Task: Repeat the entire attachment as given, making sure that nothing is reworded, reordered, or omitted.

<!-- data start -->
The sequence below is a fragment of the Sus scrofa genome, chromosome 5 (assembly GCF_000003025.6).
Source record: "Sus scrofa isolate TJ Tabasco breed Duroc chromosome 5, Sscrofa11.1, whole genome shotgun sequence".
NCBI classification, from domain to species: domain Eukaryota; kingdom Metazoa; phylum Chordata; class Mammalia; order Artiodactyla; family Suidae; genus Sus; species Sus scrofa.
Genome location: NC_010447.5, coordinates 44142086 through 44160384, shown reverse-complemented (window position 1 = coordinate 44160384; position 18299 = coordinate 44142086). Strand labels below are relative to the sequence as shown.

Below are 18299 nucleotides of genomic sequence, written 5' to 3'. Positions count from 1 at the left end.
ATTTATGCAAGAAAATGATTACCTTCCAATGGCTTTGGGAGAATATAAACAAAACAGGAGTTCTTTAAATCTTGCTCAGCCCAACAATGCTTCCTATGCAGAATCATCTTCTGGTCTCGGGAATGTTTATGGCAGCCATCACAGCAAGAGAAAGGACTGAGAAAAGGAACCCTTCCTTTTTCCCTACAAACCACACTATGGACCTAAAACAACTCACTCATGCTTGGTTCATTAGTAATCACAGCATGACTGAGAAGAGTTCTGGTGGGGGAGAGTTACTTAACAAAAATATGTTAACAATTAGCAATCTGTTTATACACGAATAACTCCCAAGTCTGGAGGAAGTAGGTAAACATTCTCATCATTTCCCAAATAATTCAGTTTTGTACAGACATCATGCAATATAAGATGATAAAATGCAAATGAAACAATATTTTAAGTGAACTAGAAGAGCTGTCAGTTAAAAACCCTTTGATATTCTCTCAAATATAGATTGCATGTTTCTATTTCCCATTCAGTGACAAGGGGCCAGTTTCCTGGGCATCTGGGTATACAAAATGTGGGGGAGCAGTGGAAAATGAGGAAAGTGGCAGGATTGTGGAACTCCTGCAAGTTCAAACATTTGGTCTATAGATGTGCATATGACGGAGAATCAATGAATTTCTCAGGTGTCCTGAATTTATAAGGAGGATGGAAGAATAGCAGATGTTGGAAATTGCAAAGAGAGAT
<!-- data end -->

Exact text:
The sequence below is a fragment of the Sus scrofa genome, chromosome 5 (assembly GCF_000003025.6).
Source record: "Sus scrofa isolate TJ Tabasco breed Duroc chromosome 5, Sscrofa11.1, whole genome shotgun sequence".
NCBI classification, from domain to species: domain Eukaryota; kingdom Metazoa; phylum Chordata; class Mammalia; order Artiodactyla; family Suidae; genus Sus; species Sus scrofa.
Genome location: NC_010447.5, coordinates 44142086 through 44160384, shown reverse-complemented (window position 1 = coordinate 44160384; position 18299 = coordinate 44142086). Strand labels below are relative to the sequence as shown.

Below are 18299 nucleotides of genomic sequence, written 5' to 3'. Positions count from 1 at the left end.
ATTTATGCAAGAAAATGATTACCTTCCAATGGCTTTGGGAGAATATAAACAAAACAGGAGTTCTTTAAATCTTGCTCAGCCCAACAATGCTTCCTATGCAGAATCATCTTCTGGTCTCGGGAATGTTTATGGCAGCCATCACAGCAAGAGAAAGGACTGAGAAAAGGAACCCTTCCTTTTTCCCTACAAACCACACTATGGACCTAAAACAACTCACTCATGCTTGGTTCATTAGTAATCACAGCATGACTGAGAAGAGTTCTGGTGGGGGAGAGTTACTTAACAAAAATATGTTAACAATTAGCAATCTGTTTATACACGAATAACTCCCAAGTCTGGAGGAAGTAGGTAAACATTCTCATCATTTCCCAAATAATTCAGTTTTGTACAGACATCATGCAATATAAGATGATAAAATGCAAATGAAACAATATTTTAAGTGAACTAGAAGAGCTGTCAGTTAAAAACCCTTTGATATTCTCTCAAATATAGATTGCATGTTTCTATTTCCCATTCAGTGACAAGGGGCCAGTTTCCTGGGCATCTGGGTATACAAAATGTGGGGGAGCAGTGGAAAATGAGGAAAGTGGCAGGATTGTGGAACTCCTGCAAGTTCAAACATTTGGTCTATAGATGTGCATATGACGGAGAATCAATGAATTTCTCAGGTGTCCTGAATTTATAAGGAGGATGGAAGAATAGCAGATGTTGGAAATTGCAAAGAGAGAT